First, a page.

Startup Franchises

The world’s biggest fast food chains don’t make money selling food – they make money selling subscriptions. 93% of McDonald’s restaurants are franchises, where the restaurant is owned by McDonald’s and rented out to a franchisee who operates it. This model ensures McDonald’s a steady revenue stream independent of changing seasons or sensibilities, while also helping them cut operating costs. It’s a great business model.

Franchises make sense because in the physical world, new locations cater to their immediate surroundings, carving out their own little market share (in this context, see the beautiful Hotelling Location Model). But, in my mind, there is value to franchising in SaaS companies as well: marketing, sales and support would all benefit from a franchisee familiar with a local market.

The geofencing of these franchisees would need to be on a national level. Imagine if MailChimp had a franchisee in Israel. All marketing would be localized, support would be in Hebrew and dedicated Israeli salespeople would call local companies to close deals.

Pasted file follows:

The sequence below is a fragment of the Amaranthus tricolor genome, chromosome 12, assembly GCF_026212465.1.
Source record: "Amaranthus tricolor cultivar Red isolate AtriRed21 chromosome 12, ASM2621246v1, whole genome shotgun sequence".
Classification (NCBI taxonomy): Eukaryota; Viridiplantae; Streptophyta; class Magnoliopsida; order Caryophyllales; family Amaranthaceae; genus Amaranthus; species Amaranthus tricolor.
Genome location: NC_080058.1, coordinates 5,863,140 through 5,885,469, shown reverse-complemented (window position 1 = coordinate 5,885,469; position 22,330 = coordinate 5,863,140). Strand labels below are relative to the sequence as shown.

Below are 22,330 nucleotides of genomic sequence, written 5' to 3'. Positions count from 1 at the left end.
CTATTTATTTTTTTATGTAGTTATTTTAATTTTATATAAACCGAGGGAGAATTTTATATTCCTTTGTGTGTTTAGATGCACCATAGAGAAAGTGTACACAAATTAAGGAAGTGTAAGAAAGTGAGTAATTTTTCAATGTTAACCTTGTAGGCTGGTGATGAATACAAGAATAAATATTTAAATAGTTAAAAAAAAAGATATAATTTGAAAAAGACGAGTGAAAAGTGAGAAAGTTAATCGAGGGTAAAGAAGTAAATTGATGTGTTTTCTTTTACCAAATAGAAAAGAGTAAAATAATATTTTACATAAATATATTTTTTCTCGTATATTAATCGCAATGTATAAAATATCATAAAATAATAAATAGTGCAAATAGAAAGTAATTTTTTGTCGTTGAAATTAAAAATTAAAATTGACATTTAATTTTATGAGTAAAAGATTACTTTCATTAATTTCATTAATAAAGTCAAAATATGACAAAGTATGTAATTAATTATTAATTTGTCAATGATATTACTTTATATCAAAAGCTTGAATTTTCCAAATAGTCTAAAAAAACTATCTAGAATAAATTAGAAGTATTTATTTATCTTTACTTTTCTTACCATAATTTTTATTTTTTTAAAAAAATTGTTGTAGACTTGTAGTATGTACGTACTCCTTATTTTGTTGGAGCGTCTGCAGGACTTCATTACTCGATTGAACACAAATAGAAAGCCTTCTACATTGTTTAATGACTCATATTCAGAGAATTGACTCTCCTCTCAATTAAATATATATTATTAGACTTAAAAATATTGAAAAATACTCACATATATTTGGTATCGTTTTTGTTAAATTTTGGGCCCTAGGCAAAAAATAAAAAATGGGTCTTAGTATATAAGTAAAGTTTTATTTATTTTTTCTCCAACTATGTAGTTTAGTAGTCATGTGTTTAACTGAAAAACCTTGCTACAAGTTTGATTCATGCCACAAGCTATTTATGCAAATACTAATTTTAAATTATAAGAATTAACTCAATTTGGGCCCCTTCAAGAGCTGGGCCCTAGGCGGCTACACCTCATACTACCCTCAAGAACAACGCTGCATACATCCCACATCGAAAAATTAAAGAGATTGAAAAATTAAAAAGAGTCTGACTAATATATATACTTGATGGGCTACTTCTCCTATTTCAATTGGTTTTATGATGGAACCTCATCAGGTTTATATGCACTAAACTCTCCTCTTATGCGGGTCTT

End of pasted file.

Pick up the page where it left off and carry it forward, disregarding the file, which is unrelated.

Consequently, the folks at MailChimp would have more time on their hands to build a better product and make more sales in their native markets.

This ties in to the trend of investors purchasing small established SaaS businesses. Startups could sell national franchises to these investors, raising money, offloading work and creating a recurring revenue stream in one stroke.

If you have a SaaS startup, consider selling some franchises!